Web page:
Lowell's research is thorough, but it's often presented awkwardly, with copious information on authenticating antique jewelry as well as slightly more interesting background on druidic lore. The narrative is formulaic from start to finish: will any reader not guess that after Shane warns her away for safety's sake, Risa still dangerously goes for the gold solo in the end? An all-talk wrap-up takes the edge off the action, but Lowell's readers will be more interested in the romance, anyway.
From the Washington Post, 2002 on the movie Harry Potter and the Chamber of Secrets (excerpts only):
"Harry Potter and the Chamber of Secrets" is big, dull and empty. Small kids who are entertained by aquariums, lava lamps, melting ice cream and other forms of random motion might enjoy it - when they're not peeing in their pants because of the giant snake at the end - but most human creatures who have evolved to sentience will be ground into numbness by its drear totalitarianism.
I have no idea who the fraud is: author J.K. Rowling, screen adapter Steve Kloves or hapless, chopless, effects-mad director Chris Columbus, who, come to think of it, pretty much always makes flat, dull movies ("Stepmom"!). Whatever, whichever, whoever, nobody associated with this production appears to have thought hard about storytelling - about, to borrow a felicitous phrase, the uses of enchantment.
The whole thing is a strange combination of frenzy where there should be placidity, and placidity where there should be frenzy. Nothing much happens in the story proper, but a great deal happens outside it. In other words, it looks like a movie, it sounds like a movie, you see it in a movie theater, but it's not a movie. It's like a 2 1/2-hour preview.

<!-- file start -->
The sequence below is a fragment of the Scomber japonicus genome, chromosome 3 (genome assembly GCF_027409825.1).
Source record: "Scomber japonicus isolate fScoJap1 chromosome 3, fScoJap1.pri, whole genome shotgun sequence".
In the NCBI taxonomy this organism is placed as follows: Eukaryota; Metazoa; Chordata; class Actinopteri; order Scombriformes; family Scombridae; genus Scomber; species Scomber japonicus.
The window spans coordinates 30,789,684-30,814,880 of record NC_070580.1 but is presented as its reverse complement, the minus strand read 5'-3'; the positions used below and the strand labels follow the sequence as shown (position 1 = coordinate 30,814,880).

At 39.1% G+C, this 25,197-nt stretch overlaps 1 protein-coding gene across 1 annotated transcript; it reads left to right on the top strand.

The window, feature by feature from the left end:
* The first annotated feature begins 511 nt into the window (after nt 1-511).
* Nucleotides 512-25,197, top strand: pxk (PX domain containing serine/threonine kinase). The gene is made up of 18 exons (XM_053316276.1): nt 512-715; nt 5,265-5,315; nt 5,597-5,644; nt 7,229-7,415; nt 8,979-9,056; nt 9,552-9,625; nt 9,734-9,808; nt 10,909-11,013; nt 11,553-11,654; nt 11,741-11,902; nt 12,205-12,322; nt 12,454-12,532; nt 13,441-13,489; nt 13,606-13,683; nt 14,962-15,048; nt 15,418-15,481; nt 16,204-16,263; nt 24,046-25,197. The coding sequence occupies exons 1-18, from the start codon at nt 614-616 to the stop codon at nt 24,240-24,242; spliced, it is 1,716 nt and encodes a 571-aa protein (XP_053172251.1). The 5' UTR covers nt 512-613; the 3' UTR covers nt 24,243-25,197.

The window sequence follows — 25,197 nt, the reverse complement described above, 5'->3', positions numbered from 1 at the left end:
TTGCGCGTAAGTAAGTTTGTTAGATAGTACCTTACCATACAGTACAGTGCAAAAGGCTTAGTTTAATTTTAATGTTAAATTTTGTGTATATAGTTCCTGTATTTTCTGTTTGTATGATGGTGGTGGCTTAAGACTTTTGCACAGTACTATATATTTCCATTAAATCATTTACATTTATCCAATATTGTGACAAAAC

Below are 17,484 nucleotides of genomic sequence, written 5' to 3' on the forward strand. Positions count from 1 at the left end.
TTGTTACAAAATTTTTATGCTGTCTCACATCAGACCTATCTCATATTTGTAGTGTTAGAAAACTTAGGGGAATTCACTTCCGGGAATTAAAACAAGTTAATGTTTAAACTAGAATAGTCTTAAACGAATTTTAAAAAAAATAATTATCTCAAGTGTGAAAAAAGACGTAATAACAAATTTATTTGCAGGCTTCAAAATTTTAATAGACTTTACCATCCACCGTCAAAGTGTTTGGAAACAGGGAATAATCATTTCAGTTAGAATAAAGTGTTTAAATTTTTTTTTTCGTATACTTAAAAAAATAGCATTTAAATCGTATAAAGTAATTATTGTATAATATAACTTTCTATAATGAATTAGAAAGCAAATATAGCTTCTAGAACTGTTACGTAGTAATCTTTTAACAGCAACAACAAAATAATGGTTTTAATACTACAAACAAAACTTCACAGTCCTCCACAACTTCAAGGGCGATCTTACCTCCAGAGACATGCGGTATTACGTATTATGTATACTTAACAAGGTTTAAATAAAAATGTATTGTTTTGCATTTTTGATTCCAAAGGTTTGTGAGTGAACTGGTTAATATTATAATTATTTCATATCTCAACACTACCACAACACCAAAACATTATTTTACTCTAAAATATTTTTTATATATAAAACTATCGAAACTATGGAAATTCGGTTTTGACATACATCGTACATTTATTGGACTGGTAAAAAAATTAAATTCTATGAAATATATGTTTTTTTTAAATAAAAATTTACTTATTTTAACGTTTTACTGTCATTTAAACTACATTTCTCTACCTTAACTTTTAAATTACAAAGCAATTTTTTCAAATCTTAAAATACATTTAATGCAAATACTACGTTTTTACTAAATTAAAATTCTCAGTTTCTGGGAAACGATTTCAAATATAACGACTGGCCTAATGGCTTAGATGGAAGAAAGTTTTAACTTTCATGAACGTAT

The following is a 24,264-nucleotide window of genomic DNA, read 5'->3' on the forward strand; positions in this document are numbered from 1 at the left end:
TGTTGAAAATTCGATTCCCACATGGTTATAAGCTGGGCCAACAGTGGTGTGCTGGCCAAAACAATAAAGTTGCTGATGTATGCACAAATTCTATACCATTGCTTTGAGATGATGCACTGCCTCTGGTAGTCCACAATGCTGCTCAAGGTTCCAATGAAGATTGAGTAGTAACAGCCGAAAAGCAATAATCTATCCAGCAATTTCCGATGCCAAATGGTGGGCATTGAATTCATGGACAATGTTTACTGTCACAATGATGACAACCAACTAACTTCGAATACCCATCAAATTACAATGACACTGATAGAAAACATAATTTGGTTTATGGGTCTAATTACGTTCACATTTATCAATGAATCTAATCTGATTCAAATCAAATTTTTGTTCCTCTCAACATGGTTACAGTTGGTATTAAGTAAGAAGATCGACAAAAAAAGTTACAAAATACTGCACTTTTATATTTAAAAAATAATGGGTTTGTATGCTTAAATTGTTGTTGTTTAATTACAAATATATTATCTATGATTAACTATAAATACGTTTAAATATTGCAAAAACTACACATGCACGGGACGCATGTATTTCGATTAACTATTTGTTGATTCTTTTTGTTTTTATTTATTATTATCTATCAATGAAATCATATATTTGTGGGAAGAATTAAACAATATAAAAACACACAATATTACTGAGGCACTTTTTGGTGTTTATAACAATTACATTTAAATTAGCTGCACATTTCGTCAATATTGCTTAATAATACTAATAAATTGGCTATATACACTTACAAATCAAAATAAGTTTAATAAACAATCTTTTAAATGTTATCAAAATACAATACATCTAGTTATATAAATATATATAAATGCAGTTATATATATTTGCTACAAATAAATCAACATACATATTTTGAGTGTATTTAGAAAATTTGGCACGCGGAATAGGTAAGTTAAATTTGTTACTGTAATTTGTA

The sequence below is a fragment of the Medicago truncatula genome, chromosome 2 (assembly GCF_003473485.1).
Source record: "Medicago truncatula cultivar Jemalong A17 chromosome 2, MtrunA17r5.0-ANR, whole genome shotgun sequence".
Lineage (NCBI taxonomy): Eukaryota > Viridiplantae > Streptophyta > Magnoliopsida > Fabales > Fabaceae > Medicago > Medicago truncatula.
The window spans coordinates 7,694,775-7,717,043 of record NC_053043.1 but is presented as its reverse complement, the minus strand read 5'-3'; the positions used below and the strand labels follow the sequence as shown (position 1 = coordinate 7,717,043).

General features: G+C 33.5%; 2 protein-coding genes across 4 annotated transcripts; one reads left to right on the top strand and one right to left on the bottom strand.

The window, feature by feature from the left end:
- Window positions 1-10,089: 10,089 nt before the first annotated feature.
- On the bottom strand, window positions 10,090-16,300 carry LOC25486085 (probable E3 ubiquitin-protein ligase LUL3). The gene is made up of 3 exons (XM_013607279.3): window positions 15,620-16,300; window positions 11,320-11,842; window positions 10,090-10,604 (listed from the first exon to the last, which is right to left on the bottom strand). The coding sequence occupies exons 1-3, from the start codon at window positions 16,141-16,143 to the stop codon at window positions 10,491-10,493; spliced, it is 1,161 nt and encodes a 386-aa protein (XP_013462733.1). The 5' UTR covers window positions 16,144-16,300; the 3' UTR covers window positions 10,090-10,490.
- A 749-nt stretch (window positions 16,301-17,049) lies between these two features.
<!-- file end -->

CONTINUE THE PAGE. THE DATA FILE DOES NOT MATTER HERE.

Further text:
The film lacks what might be called a whole theory of story. It never understands the difference between dramatic incidents that amplify theme and character and build to an inevitable yet stunning conclusion, leaving the reader or viewer spent and happy; and arbitrary incidents that eat up screen time but don't advance the journey or the characters at all, lead nowhere, and wind up in a climax, no matter how spectacular, that thematically has nothing to do with what has come before. In short, nothing is connected, nothing coheres, there's no game plan, really. It's just a bunch of happenings that ape the progress of a story but never quite reach the threshold of narrative.
All the way through, in fact, the movie overplays the mundane and fails to illuminate the dramatic.
"Harry Potter and the Sorcerer's Stone" - all sound, all fury, narrative significance zero.
The immediate cast of youngsters is unimpressive. Radcliffe is indeed coming more and more into k.d. lang, with that severe shock of hair, that pale, inert, angular face, those damned cute glasses. His two cohorts are even less impressive. Pal Weasley is played by Rupert Grint with too much going on in his face; pal Hermione (Emma Watson) has too much hair, though of the three she's the sprightliest.
The rest of the cast is mostly old Brits underused and (one hopes) overpaid, with the single exception of Kenneth Branagh, who turns in an amusing if ultimately irrelevant performance as the school's most narcissistic teacher. But why waste the great Maggie Smith, Robbie Coltrane, Richard Harris, Jason Isaacs, Fiona Shaw, John Cleese, Julie Walters and, most tragic of all, Alan Rickman in nothing roles that demand but a tenth of their formidable talents? They're simply window dressing to up the class quotient.